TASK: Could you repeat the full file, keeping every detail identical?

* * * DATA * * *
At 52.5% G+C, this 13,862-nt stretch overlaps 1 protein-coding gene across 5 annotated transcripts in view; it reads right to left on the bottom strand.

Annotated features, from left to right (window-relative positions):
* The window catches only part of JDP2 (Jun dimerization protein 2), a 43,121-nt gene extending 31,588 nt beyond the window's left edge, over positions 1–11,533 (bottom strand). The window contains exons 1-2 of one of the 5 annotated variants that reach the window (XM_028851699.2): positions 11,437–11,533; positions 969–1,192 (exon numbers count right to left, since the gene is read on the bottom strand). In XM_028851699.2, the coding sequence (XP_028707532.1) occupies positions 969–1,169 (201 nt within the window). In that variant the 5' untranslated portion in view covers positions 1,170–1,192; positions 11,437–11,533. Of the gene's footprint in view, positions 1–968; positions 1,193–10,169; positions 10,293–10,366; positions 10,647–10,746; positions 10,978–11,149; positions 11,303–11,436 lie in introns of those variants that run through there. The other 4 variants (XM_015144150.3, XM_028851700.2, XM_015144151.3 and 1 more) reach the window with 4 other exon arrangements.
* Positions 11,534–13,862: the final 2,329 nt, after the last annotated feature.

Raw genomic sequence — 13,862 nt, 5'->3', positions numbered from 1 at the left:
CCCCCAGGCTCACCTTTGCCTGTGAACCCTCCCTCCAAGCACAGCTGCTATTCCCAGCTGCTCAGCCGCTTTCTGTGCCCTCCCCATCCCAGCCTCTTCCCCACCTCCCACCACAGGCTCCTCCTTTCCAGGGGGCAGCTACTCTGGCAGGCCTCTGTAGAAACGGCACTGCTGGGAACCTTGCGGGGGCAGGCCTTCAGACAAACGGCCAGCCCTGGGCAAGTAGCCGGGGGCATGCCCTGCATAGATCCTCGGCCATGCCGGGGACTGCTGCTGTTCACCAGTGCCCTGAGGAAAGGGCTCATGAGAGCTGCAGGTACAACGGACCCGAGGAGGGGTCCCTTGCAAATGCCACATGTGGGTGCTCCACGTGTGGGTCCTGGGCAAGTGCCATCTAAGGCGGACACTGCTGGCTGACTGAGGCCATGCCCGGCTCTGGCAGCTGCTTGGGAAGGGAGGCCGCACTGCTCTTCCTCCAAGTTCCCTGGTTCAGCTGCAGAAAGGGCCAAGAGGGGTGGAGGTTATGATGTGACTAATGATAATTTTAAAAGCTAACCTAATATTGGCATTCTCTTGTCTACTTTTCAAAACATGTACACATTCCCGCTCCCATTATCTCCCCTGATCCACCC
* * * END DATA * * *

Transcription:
At 52.5% G+C, this 13,862-nt stretch overlaps 1 protein-coding gene across 5 annotated transcripts in view; it reads right to left on the bottom strand.

Annotated features, from left to right (window-relative positions):
* The window catches only part of JDP2 (Jun dimerization protein 2), a 43,121-nt gene extending 31,588 nt beyond the window's left edge, over positions 1–11,533 (bottom strand). The window contains exons 1-2 of one of the 5 annotated variants that reach the window (XM_028851699.2): positions 11,437–11,533; positions 969–1,192 (exon numbers count right to left, since the gene is read on the bottom strand). In XM_028851699.2, the coding sequence (XP_028707532.1) occupies positions 969–1,169 (201 nt within the window). In that variant the 5' untranslated portion in view covers positions 1,170–1,192; positions 11,437–11,533. Of the gene's footprint in view, positions 1–968; positions 1,193–10,169; positions 10,293–10,366; positions 10,647–10,746; positions 10,978–11,149; positions 11,303–11,436 lie in introns of those variants that run through there. The other 4 variants (XM_015144150.3, XM_028851700.2, XM_015144151.3 and 1 more) reach the window with 4 other exon arrangements.
* Positions 11,534–13,862: the final 2,329 nt, after the last annotated feature.

Raw genomic sequence — 13,862 nt, 5'->3', positions numbered from 1 at the left:
CCCCCAGGCTCACCTTTGCCTGTGAACCCTCCCTCCAAGCACAGCTGCTATTCCCAGCTGCTCAGCCGCTTTCTGTGCCCTCCCCATCCCAGCCTCTTCCCCACCTCCCACCACAGGCTCCTCCTTTCCAGGGGGCAGCTACTCTGGCAGGCCTCTGTAGAAACGGCACTGCTGGGAACCTTGCGGGGGCAGGCCTTCAGACAAACGGCCAGCCCTGGGCAAGTAGCCGGGGGCATGCCCTGCATAGATCCTCGGCCATGCCGGGGACTGCTGCTGTTCACCAGTGCCCTGAGGAAAGGGCTCATGAGAGCTGCAGGTACAACGGACCCGAGGAGGGGTCCCTTGCAAATGCCACATGTGGGTGCTCCACGTGTGGGTCCTGGGCAAGTGCCATCTAAGGCGGACACTGCTGGCTGACTGAGGCCATGCCCGGCTCTGGCAGCTGCTTGGGAAGGGAGGCCGCACTGCTCTTCCTCCAAGTTCCCTGGTTCAGCTGCAGAAAGGGCCAAGAGGGGTGGAGGTTATGATGTGACTAATGATAATTTTAAAAGCTAACCTAATATTGGCATTCTCTTGTCTACTTTTCAAAACATGTACACATTCCCGCTCCCATTATCTCCCCTGATCCACCC